The companies face fines of nearly £7 million and will have to reimburse affected workers. However, the named companies said the breaches were unintentional and had been rectified quickly.
M&S, for example, said an error occured when temporary staff were not paid within the time frame set out by minimum wage regulations. WH Smith, on the other hand, said it misinterpreted rules around reimbursing staff for uniforms.
Kevin Hollinrake, minister for enterprise, markets and small business, said: “Paying the legal minimum wage is non-negotiable and all businesses, whatever their size, should know better than to short-change hard-working staff.”
What is the minimum wage?
The minimum wage — the full title of which is the National Minimum Wage (NWM) — is the legal lowest amount that UK employers must pay their workers per hour of work. It is a statutory requirement set by the Government to ensure that workers receive a fair and reasonable level of pay.
The minimum wage aims to protect workers from exploitation and ensure that they receive an income that meets basic living standards.
The minimum wage rates in the UK are typically differentiated based on factors such as the worker’s age and whether they are an apprentice. These rates are periodically reviewed and adjusted by the Government to reflect changes in living costs and other economic considerations.
People classed as ‘workers’ must be at least school-leaving age to receive the minimum wage. It is different from the National Living Wage (NLW), a higher rate of minimum wage for workers aged 23 and over. It was introduced by the Government in April 2016 to ensure that workers of such ages receive a higher minimum wage to reflect the higher cost of living associated with adulthood.
How much is the minimum wage in 2023?
The Government increased the minimum wage and NLW amounts on April 1, 2023. The increases and current rates are as follows:
NLW (23+) has increased by 9.7 per cent, from £9.50 to £10.42.
Minimum wage (21-22) has increased by 10.9 per cent, from £9.18 to £10.18.
Minimum wage (18-20) has increased by 9.7 per cent, from £6.83 to £7.49.
Minimum wage (under 18) has increased by 9.7 per cent, from £4.81 to £5.28.
Apprentice rate has increased by 9.7 per cent from £4.81 to £5.28.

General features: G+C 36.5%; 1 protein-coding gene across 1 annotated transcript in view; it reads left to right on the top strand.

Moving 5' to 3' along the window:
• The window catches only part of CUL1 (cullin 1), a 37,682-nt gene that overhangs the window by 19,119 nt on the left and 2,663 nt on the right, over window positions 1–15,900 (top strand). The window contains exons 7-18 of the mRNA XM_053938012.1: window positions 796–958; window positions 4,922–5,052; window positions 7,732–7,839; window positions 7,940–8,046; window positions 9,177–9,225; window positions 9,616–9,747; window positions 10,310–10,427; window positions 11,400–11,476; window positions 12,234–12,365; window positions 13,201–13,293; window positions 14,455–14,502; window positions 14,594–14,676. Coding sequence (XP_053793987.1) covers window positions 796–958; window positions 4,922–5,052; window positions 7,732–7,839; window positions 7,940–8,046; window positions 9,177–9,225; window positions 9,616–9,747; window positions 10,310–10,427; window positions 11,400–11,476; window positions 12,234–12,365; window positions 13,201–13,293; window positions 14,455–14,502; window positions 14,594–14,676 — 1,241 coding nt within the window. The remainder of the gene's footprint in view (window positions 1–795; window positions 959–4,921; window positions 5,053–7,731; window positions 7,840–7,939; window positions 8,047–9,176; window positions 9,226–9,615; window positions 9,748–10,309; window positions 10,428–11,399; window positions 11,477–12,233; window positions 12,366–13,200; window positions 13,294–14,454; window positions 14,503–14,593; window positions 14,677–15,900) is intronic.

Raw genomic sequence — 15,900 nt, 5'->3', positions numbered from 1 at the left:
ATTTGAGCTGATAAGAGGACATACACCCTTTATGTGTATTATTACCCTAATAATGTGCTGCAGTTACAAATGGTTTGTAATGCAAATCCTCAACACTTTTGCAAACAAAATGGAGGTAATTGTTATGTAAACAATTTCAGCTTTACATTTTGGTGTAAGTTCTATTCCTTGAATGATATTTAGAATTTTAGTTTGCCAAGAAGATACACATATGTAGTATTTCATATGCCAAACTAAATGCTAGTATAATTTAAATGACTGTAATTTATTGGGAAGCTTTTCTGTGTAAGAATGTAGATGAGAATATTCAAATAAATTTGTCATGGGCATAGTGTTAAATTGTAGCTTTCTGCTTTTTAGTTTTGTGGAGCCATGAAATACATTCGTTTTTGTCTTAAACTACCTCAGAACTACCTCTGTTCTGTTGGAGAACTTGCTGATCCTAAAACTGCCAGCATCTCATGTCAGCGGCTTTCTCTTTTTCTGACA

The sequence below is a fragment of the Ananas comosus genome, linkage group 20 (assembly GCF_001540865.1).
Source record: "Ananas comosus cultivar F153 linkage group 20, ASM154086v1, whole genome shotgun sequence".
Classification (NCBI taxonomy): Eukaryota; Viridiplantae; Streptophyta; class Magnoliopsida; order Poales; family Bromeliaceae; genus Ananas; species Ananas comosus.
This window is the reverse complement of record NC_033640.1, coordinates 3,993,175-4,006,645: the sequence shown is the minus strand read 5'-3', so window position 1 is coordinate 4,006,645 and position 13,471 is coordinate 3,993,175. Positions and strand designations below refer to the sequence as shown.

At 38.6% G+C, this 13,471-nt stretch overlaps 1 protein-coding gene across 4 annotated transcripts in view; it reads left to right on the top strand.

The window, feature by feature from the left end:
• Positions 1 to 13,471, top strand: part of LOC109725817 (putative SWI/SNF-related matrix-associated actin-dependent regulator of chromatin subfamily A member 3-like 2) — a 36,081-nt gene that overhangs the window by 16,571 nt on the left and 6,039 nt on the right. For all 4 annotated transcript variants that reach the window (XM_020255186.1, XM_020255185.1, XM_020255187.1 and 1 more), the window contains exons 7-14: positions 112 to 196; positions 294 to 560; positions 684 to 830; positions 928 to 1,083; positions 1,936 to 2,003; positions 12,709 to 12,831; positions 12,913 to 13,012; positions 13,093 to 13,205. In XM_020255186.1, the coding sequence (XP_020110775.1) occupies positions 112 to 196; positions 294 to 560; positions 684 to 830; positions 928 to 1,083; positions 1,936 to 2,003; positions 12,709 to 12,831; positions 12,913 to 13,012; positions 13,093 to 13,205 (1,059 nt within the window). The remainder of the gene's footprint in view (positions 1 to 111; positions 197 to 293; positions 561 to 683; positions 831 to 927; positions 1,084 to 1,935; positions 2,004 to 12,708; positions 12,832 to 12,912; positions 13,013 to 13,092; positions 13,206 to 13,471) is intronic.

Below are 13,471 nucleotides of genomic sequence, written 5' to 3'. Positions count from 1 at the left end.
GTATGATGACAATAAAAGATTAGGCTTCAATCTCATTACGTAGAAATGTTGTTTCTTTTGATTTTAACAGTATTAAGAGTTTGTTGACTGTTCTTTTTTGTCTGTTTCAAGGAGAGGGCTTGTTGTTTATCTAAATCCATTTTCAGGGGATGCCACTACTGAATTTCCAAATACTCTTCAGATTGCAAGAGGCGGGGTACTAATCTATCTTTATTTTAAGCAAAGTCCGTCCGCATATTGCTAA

The Accommodation Offset (which comes into effect when a worker lives in accommodation provided by their employer, who charges them for this, also increased by 4.6 per cent from £8.70 to £9.10.
What is the London living wage and how much is it?
The London living wage (LLW) is a voluntary hourly wage rate that is calculated independently by the Living Wage Foundation. It is designed to reflect the higher cost of living in London compared with other parts of the UK. The LLW is not a statutory requirement, but many employers in London choose to pay their workers this higher rate as a commitment to fair pay.
The Living Wage Foundation calculates the LLW based on the actual cost of living in London, taking into account factors such as housing, transport, and other basic expenses. The LLW is intended to provide workers with a wage that allows them to cover their essential needs and maintain a decent standard of living in the capital city.
It’s important to note that the LLW is separate from the NLW and the minimum wage. The exact amount of the LLW can vary and is updated annually.
As of September 2022, the amount was set at £11.95.
You can check future amounts on this website.
Why did the Government increase the national living wage?
Chancellor Jeremy Hunt announced in his Autumn Statement in November 2022 that the NLW would increase in 2023.
The increase was encouraged by the Low Pay Commission, the independent body which advises the Government on the payment.
Their recommendations ensure the NLW continues on track to reach the Government’s target of two-thirds of median earnings by 2024.
Regular pay rose by 5.7 per cent in 2021, the fastest growth since 2000 excluding the pandemic, when some people secured big wage rises when returning to work from furlough.
However, the UK unemployment rate also rose slightly to 3.6 per cent in the three months to September 2022, up from 3.5 per cent in August, the Office for National Statistics (ONS) said. The figures at the time showed unemployment at 3.7 per cent, and an increase in the amount of long-term unemployed people.